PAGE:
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May 6, 2011

Wall Street Journal Creates A Honeypot For Sensitive Info, Doesn’t Care If You Get Caught

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Wikileaks created waves for revealing sensitive information about governments the world over and most notably cables from US diplomats and the collateral damage video which detailed the killing of American journalists in Iraq. A few spinoffs have been created such as Open Leaks but now news organizations are taking a stab at crowd sourcing scoops.

The latest attempt at a Wikileak clone comes from the Wall Street Journal. Dubbed SafeHouse, the site will allow users to anonymously upload sensitive data which will be dispersed and presented online.
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December 5, 2010

State Department Warns Students About Discussing WikiLeaks On Facebook, Twitter

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WikiLeaksStudents at Columbia University’s School of International and Public Affairs were warned by a State Department employee this week that discussing the controversial secret leaking website WikiLeaks on Facebook or Twitter could bar them from future employment options.

The message, sent by an alum of the school stated that:

“engaging in these activities would call into question [a student's] ability to deal with confidential information, which is part of most positions with the federal government.”

Here’s the full email that was sent to students: read more

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November 30, 2010

US Government Going After Wikileaks?

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Despite being a nation known for heavily embracing freedom of speech as well as the press, it looks like the US government has now decided to charge the founder of Wikileaks with breaking the law (as soon as they can figure out what to charge him with that is).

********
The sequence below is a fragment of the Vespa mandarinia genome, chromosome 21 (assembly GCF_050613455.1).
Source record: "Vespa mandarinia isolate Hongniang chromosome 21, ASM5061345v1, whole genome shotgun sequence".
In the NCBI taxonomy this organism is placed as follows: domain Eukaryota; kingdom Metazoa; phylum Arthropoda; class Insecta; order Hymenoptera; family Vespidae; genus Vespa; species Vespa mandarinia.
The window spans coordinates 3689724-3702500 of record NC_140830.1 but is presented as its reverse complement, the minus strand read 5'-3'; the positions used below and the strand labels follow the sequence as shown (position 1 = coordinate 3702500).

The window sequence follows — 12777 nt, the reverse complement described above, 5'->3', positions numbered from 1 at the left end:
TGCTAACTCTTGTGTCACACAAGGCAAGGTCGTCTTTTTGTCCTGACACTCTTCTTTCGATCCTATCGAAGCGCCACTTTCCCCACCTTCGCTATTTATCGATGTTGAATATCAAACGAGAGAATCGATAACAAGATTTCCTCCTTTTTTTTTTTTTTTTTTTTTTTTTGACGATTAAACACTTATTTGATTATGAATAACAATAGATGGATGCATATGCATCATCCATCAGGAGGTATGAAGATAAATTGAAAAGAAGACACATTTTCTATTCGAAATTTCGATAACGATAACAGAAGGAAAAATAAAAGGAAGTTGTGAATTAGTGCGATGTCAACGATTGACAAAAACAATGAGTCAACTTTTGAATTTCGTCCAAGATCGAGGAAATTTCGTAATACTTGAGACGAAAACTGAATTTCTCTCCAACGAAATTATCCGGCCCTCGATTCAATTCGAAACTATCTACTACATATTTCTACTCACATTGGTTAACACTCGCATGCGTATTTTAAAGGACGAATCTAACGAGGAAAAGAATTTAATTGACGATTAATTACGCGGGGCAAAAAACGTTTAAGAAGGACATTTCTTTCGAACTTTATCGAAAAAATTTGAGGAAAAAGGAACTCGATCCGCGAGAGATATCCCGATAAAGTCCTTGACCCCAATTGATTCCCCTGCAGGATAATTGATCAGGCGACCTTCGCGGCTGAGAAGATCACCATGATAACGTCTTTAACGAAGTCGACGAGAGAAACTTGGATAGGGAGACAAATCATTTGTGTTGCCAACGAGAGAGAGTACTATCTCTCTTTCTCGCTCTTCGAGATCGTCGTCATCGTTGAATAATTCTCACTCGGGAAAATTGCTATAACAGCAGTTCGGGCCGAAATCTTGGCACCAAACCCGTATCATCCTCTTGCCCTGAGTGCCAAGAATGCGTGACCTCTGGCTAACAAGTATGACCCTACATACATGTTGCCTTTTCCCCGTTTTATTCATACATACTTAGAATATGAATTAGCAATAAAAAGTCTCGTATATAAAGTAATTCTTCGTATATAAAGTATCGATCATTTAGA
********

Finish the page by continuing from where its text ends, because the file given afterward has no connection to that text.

Federal authorities are investigating whether WikiLeaks founder Julian Assange violated criminal laws in the group’s release of government documents, including possible charges under the Espionage Act, sources familiar with the inquiry said Monday. [...]

Former prosecutors cautioned that prosecutions involving leaked classified information are difficult because the Espionage Act is a 1917 statute that preceded Supreme Court cases that expanded First Amendment protections. The government also would have to persuade another country to turn over Assange, who is outside the United States. (Washington Post)

For those who have not been paying attention to the news, Twitter or even the political blogosphere, Wikileaks has been publishing classified information leaked to the organization from the Pentagon as well as the US State Department.

While leaking classified or private information to the digital world is nothing new (after all, bloggers have been doing it for years), the fact that the US government is once again going after digital citizen while ignoring the journalists who are also leaking the same info is rather troublesome.

Although its understandable why the US government is upset with the leaks, the US authorities would be better off at going after the individual(s) passing the info to Wikileaks, instead of trying to shoot down the messenger who is (ironically) performing a job once done by journalists.

(Hat Tip: Hot Air)

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